Posted by: Robin "Roblimo" Miller
demons, EFF, evil, FSF, invention, OIN, patents, programming, software, troll
You are s-o-o brilliant! Your new application is going to save millions of people millions of hours and dollars. It’s selling well enough that you’re thinking about buying a better car. And then the letter from a lawyer comes, accusing you of patent infringement and demanding a payment far larger than your total income for the last five years. You have just fallen into (ominous drum roll) The Patent Trap.
Years ago, there was a popular movie called The Parent Trap. It was a comedy. But the Patent trap, only one letter different from the movie title, is not funny. It is evil. It was concocted by Asmodeus or another demon that persuaded the U.S. Patent Office to issue patents on software.
Patent-lawsuit offensive can be patently offensive is the title of an article that appeared in the San Francisco Chronicle on July 31, 2011. If you have any plans to produce software either for altruistic reasons or to earn money, you need to read this article.
Fighting Patent Trolls
Software patents plague not only small-time software entrepreneurs, but large software distributors, such as Microsoft, a Washington State company that sells an operating system called Doors. Or is it Windows? In any case, while a small-time, independent software producer may look like an easy target for patent trolls, a company like Microsoft has a lot more software out there than you ever will, so it may be a lot easier for a troll to find an (allegedly) infringing Microsoft product than one you have produced.
Also, if you are producing open source software, you can work with the Open Invention Network, the Free Software Foundation, the Electronic Frontier Foundation, and dozens of other groups that are on the side of the software angels, working to keep people like you from having to sweat from bogus patent infringement lawsuits or lawsuit threats.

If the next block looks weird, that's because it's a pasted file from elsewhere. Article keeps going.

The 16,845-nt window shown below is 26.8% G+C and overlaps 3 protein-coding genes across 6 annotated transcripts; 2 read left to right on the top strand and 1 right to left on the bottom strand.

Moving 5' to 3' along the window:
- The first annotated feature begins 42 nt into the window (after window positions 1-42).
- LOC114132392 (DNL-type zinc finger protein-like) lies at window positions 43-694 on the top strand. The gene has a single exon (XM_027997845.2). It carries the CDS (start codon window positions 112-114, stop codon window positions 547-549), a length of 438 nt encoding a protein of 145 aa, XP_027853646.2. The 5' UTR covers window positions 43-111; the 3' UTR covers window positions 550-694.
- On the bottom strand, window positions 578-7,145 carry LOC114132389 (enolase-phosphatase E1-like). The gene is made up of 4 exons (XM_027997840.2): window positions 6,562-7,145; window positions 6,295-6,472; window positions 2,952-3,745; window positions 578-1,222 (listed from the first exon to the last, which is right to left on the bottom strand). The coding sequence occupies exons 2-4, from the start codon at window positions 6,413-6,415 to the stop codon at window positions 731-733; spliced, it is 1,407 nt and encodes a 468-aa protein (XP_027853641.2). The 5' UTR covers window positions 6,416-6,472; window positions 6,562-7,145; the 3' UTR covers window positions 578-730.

Make no mistake: you are infringing
The killer horror about software patents (and their even vaguer cousins, business method patents), is that there are so many of them out there, and so many of them are so stupidly broad, that any software you write will almost certainly violate someone’s patent. Imagine a patent for “methods of producing text on a computer monitor screen in many sizes and multiple styles.” I do not know that this specific patent exists — I sincerely hope it does not — but there are many real ones that are just as stupid.
And there’s nothing you can do about any of this, except join one of the groups that might help you with a patent dispute, learn more about software patents, just as you might study martial arts: for self defense; and generally be aware of the possibility that no matter how careful you are to make sure all of your work is original, and that if you are implementing something common — or even something new — that is in the least bit similar to any existing software, you do a clean room implementation of it.
I’m sorry if I have discouraged you (or anyone else) from writing useful software because of lawsuit fear. But if you are going to write and distribute software, you need to be aware of the patent risks, just as you need to be aware of the risks involved in car racing, SCUBA diving, motorcycle riding, and many other activities that might leave you hurt, but offer enough reward that you do them anyway.